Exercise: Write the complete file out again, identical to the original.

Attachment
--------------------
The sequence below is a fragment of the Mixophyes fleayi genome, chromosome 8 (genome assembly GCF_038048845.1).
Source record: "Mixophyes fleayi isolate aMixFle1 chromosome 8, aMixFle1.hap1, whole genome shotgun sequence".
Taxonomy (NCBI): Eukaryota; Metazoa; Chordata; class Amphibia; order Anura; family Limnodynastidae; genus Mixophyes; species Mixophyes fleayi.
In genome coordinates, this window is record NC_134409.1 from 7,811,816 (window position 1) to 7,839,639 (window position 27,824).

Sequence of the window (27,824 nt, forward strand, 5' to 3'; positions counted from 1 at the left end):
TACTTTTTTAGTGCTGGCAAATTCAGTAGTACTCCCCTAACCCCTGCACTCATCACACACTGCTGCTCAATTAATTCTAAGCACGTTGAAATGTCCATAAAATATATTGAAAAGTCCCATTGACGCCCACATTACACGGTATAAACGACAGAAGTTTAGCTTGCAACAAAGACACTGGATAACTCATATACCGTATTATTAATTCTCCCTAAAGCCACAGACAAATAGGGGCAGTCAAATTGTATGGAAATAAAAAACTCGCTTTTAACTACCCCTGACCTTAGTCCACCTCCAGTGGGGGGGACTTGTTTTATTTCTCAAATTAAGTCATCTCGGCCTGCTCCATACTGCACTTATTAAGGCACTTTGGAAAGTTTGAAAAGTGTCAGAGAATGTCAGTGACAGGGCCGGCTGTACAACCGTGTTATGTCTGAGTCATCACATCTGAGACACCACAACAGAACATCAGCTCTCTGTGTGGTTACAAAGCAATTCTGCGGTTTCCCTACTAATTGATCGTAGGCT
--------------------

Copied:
The sequence below is a fragment of the Mixophyes fleayi genome, chromosome 8 (genome assembly GCF_038048845.1).
Source record: "Mixophyes fleayi isolate aMixFle1 chromosome 8, aMixFle1.hap1, whole genome shotgun sequence".
Taxonomy (NCBI): Eukaryota; Metazoa; Chordata; class Amphibia; order Anura; family Limnodynastidae; genus Mixophyes; species Mixophyes fleayi.
In genome coordinates, this window is record NC_134409.1 from 7,811,816 (window position 1) to 7,839,639 (window position 27,824).

Sequence of the window (27,824 nt, forward strand, 5' to 3'; positions counted from 1 at the left end):
TACTTTTTTAGTGCTGGCAAATTCAGTAGTACTCCCCTAACCCCTGCACTCATCACACACTGCTGCTCAATTAATTCTAAGCACGTTGAAATGTCCATAAAATATATTGAAAAGTCCCATTGACGCCCACATTACACGGTATAAACGACAGAAGTTTAGCTTGCAACAAAGACACTGGATAACTCATATACCGTATTATTAATTCTCCCTAAAGCCACAGACAAATAGGGGCAGTCAAATTGTATGGAAATAAAAAACTCGCTTTTAACTACCCCTGACCTTAGTCCACCTCCAGTGGGGGGGACTTGTTTTATTTCTCAAATTAAGTCATCTCGGCCTGCTCCATACTGCACTTATTAAGGCACTTTGGAAAGTTTGAAAAGTGTCAGAGAATGTCAGTGACAGGGCCGGCTGTACAACCGTGTTATGTCTGAGTCATCACATCTGAGACACCACAACAGAACATCAGCTCTCTGTGTGGTTACAAAGCAATTCTGCGGTTTCCCTACTAATTGATCGTAGGCT